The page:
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Sidetracked by Henning Mankel

July 25, 2009

This book starts with two seemingly unrelated but equally gruesome incidents. In one, Swedish inspector Kurt Wallander is called out to a farm to investigate a complaint of a trespasser in the crop fields. There, he finds a young, obviously frightened girl. But before he can talk to her, she douses herself in gasoline and lights herself on fire. Not far from there, a retired politician walks down to the beach from his home before turning in for bed. There, he is hatcheted in the back by what appears to him to be a dwarf.

This is the fifth book in Mankel’s series about a Swedish detective Kurt Wallander. I haven’t read any of the others, but it was easy to get a sense of Wallander’s character and I actually liked the allusions to the other stories without much explanation.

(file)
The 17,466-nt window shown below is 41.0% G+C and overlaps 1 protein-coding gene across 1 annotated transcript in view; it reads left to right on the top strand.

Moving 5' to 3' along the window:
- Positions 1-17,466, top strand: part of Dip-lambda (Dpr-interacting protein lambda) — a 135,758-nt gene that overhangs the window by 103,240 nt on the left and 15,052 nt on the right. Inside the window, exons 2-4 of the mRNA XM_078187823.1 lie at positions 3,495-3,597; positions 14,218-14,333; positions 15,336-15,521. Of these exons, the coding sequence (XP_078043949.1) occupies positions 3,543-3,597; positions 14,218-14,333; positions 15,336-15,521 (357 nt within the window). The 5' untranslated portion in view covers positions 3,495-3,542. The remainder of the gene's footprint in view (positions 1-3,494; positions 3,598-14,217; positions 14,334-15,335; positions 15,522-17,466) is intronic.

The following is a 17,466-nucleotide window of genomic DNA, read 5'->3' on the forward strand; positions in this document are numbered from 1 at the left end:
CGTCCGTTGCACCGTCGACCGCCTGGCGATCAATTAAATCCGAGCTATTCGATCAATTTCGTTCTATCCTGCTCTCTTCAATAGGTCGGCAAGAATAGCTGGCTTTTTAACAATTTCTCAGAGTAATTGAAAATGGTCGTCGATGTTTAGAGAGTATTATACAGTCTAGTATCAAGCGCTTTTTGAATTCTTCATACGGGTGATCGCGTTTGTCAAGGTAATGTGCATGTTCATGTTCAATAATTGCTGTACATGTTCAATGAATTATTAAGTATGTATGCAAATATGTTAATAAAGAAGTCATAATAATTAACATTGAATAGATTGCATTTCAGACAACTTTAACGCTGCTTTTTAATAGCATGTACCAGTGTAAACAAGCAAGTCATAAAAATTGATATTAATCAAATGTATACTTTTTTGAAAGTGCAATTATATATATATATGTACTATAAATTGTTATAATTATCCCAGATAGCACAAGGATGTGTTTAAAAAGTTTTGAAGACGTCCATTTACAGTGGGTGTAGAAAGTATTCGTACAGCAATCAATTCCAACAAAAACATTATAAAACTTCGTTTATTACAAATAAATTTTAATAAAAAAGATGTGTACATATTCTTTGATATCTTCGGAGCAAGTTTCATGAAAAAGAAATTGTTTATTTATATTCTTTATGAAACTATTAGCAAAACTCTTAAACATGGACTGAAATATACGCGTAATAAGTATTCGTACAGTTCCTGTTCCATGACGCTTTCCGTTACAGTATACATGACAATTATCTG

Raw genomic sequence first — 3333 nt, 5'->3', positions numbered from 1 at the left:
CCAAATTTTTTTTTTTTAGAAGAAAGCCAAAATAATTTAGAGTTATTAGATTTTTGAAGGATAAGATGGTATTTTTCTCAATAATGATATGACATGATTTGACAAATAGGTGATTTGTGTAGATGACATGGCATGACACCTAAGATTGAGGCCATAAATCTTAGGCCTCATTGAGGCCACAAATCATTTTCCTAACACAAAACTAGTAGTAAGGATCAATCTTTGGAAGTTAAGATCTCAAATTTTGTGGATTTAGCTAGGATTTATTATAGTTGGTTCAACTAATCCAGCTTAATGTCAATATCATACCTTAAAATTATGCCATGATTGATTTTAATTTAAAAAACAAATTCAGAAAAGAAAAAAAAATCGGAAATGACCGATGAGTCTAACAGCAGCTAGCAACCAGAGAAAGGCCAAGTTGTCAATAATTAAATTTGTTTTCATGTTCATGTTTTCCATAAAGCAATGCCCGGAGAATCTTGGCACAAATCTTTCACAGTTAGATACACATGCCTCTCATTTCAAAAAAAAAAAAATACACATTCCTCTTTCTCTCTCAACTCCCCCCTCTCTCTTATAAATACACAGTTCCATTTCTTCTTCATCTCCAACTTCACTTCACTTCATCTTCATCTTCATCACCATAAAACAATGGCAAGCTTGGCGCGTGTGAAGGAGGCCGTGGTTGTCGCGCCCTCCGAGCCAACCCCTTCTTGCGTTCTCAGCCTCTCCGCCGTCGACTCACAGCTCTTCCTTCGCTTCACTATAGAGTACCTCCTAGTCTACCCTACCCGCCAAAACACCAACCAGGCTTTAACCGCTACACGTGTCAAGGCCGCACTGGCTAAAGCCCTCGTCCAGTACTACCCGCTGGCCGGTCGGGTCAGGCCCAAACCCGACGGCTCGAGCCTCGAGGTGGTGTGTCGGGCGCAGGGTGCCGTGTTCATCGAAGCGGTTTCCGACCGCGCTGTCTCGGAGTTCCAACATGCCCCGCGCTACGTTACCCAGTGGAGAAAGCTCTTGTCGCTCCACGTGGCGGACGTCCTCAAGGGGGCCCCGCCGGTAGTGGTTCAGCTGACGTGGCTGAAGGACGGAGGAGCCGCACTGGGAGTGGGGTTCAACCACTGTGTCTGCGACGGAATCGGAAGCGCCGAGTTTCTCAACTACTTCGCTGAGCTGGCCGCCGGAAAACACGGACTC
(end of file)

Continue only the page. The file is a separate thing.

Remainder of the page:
I don’t read a lot of crime fiction, but a friend recommended this book, and it held up well to James Patterson and other similar books that I have read. It’s fast-paced, smartly written and has plenty of twists and turns. Mankel deftly balances what he reveals and what he keeps a mystery, inserting just enough of the scenes where the crimes are committed to keep it suspenseful but not give too much away. It’s also not a perfectly plotted crime novel—it’s messy, with mistakes and dead ends, which gives it a more realistic feel. And Mankel adds pieces of dialogue and side plots about personal life to make him seem well-rounded without bogging down in it. Overall, a pretty enjoyable summer read.

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